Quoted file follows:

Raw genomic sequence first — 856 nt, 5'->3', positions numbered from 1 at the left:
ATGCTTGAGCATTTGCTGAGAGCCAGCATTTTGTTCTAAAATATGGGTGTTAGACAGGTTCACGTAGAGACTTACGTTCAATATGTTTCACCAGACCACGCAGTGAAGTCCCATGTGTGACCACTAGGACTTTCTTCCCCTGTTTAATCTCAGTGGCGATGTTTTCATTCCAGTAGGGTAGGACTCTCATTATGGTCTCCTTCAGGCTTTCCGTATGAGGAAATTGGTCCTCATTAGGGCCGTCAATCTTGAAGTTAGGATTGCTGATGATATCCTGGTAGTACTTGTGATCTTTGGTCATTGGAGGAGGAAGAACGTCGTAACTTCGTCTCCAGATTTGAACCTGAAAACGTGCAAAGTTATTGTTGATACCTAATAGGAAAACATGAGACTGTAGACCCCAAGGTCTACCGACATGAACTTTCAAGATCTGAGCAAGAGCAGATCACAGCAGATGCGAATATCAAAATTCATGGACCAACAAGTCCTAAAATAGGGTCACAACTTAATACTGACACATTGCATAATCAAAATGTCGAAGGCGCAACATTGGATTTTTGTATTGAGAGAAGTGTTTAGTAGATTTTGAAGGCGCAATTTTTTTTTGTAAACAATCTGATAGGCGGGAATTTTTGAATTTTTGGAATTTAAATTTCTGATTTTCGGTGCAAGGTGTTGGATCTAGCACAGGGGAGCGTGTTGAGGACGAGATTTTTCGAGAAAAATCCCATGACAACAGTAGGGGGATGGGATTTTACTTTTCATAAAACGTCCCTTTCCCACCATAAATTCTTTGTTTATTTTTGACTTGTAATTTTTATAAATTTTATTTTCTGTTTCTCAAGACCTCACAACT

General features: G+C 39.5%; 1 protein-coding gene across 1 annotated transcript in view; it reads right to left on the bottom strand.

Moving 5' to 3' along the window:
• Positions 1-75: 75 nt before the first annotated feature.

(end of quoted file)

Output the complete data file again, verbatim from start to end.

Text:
Raw genomic sequence first — 856 nt, 5'->3', positions numbered from 1 at the left:
ATGCTTGAGCATTTGCTGAGAGCCAGCATTTTGTTCTAAAATATGGGTGTTAGACAGGTTCACGTAGAGACTTACGTTCAATATGTTTCACCAGACCACGCAGTGAAGTCCCATGTGTGACCACTAGGACTTTCTTCCCCTGTTTAATCTCAGTGGCGATGTTTTCATTCCAGTAGGGTAGGACTCTCATTATGGTCTCCTTCAGGCTTTCCGTATGAGGAAATTGGTCCTCATTAGGGCCGTCAATCTTGAAGTTAGGATTGCTGATGATATCCTGGTAGTACTTGTGATCTTTGGTCATTGGAGGAGGAAGAACGTCGTAACTTCGTCTCCAGATTTGAACCTGAAAACGTGCAAAGTTATTGTTGATACCTAATAGGAAAACATGAGACTGTAGACCCCAAGGTCTACCGACATGAACTTTCAAGATCTGAGCAAGAGCAGATCACAGCAGATGCGAATATCAAAATTCATGGACCAACAAGTCCTAAAATAGGGTCACAACTTAATACTGACACATTGCATAATCAAAATGTCGAAGGCGCAACATTGGATTTTTGTATTGAGAGAAGTGTTTAGTAGATTTTGAAGGCGCAATTTTTTTTTGTAAACAATCTGATAGGCGGGAATTTTTGAATTTTTGGAATTTAAATTTCTGATTTTCGGTGCAAGGTGTTGGATCTAGCACAGGGGAGCGTGTTGAGGACGAGATTTTTCGAGAAAAATCCCATGACAACAGTAGGGGGATGGGATTTTACTTTTCATAAAACGTCCCTTTCCCACCATAAATTCTTTGTTTATTTTTGACTTGTAATTTTTATAAATTTTATTTTCTGTTTCTCAAGACCTCACAACT

General features: G+C 39.5%; 1 protein-coding gene across 1 annotated transcript in view; it reads right to left on the bottom strand.

Moving 5' to 3' along the window:
• Positions 1-75: 75 nt before the first annotated feature.